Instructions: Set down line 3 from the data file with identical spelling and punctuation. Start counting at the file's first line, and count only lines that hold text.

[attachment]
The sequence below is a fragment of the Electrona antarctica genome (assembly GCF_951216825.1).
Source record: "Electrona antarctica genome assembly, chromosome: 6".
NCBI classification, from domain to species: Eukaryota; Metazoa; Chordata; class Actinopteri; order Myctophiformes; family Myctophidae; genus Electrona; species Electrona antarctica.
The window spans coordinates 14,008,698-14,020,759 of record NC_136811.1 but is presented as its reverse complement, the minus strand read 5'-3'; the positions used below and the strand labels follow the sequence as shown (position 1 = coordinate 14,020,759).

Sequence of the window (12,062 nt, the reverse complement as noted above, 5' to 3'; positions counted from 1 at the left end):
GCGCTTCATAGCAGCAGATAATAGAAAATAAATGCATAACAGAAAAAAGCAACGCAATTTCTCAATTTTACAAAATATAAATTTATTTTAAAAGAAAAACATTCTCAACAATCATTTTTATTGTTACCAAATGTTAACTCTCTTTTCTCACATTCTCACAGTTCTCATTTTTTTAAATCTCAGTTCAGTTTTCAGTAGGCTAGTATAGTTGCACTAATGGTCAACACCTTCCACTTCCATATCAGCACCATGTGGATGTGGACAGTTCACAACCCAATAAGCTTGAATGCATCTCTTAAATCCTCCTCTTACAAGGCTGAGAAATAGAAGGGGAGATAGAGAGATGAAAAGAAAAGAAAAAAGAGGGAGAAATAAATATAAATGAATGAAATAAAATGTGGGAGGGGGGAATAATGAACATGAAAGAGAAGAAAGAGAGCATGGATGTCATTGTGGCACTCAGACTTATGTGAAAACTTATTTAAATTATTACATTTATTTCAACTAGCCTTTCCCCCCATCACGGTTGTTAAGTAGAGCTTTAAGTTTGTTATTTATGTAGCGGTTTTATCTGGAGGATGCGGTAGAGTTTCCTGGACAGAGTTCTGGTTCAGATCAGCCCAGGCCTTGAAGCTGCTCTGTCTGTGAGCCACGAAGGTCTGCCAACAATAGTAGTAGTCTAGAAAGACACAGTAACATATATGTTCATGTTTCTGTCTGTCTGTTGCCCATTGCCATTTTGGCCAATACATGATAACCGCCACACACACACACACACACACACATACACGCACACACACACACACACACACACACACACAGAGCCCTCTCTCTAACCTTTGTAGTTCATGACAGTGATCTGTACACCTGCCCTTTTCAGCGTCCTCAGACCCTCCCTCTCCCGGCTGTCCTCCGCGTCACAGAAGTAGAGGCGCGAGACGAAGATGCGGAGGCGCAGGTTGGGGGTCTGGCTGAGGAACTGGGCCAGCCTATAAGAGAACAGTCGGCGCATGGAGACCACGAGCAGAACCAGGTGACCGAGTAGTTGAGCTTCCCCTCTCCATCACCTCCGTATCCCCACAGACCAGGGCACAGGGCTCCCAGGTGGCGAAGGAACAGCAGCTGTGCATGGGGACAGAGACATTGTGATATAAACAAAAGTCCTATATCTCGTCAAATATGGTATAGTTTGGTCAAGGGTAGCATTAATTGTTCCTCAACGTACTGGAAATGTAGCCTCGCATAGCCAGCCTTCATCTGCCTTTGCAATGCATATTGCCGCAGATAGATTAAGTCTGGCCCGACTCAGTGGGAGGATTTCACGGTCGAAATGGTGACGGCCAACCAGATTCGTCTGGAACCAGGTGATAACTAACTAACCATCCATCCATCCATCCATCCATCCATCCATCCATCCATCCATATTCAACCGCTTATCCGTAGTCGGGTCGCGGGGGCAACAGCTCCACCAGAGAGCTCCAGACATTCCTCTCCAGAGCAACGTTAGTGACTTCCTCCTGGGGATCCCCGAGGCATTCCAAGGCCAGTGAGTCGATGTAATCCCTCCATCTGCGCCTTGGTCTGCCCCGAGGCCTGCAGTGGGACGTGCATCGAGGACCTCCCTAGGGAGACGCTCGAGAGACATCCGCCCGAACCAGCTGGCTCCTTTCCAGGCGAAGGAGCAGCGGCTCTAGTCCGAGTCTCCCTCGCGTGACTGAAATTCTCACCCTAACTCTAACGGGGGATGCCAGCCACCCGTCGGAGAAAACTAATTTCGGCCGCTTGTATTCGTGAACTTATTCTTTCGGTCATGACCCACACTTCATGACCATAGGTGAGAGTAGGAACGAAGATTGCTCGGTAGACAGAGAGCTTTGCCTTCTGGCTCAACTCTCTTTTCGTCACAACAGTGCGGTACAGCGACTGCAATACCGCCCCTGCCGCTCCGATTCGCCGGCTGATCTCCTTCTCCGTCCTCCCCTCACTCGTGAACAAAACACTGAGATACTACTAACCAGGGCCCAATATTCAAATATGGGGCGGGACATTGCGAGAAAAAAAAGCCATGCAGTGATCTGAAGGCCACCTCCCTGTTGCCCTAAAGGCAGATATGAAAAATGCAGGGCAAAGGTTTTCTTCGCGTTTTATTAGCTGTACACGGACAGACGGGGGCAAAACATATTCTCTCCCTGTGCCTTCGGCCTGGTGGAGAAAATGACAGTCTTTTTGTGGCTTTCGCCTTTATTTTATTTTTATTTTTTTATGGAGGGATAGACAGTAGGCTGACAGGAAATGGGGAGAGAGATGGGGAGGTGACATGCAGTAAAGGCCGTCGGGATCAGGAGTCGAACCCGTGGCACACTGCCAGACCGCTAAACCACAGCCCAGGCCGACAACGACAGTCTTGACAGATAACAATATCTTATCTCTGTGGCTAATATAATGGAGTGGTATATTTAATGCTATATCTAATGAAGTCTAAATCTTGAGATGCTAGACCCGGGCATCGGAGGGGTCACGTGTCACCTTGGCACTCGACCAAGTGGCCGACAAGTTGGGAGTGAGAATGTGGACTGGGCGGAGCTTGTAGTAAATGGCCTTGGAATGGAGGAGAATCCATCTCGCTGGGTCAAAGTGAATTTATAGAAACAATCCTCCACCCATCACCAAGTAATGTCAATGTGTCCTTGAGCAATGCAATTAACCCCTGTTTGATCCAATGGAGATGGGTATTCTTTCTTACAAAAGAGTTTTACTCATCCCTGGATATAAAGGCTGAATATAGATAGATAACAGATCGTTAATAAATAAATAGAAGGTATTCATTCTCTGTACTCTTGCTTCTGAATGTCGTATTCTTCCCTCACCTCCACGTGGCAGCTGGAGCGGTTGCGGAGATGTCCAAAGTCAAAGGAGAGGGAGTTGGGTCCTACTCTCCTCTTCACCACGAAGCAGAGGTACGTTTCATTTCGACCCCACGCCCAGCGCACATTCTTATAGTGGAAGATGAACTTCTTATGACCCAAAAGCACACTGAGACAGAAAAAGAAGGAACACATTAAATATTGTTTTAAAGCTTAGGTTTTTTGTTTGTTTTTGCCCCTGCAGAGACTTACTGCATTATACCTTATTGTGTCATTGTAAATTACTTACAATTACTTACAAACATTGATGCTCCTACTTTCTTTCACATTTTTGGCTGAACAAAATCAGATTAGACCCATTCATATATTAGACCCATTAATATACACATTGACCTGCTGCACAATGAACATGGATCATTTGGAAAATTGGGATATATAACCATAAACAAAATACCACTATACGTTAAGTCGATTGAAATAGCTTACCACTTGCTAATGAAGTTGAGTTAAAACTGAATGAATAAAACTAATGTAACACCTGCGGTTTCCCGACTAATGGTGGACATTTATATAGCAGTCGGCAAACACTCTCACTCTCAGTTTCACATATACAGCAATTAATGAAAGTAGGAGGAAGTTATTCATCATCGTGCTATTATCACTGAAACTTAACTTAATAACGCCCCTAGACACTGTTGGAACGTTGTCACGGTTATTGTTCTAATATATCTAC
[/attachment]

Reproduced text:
NCBI classification, from domain to species: Eukaryota; Metazoa; Chordata; class Actinopteri; order Myctophiformes; family Myctophidae; genus Electrona; species Electrona antarctica.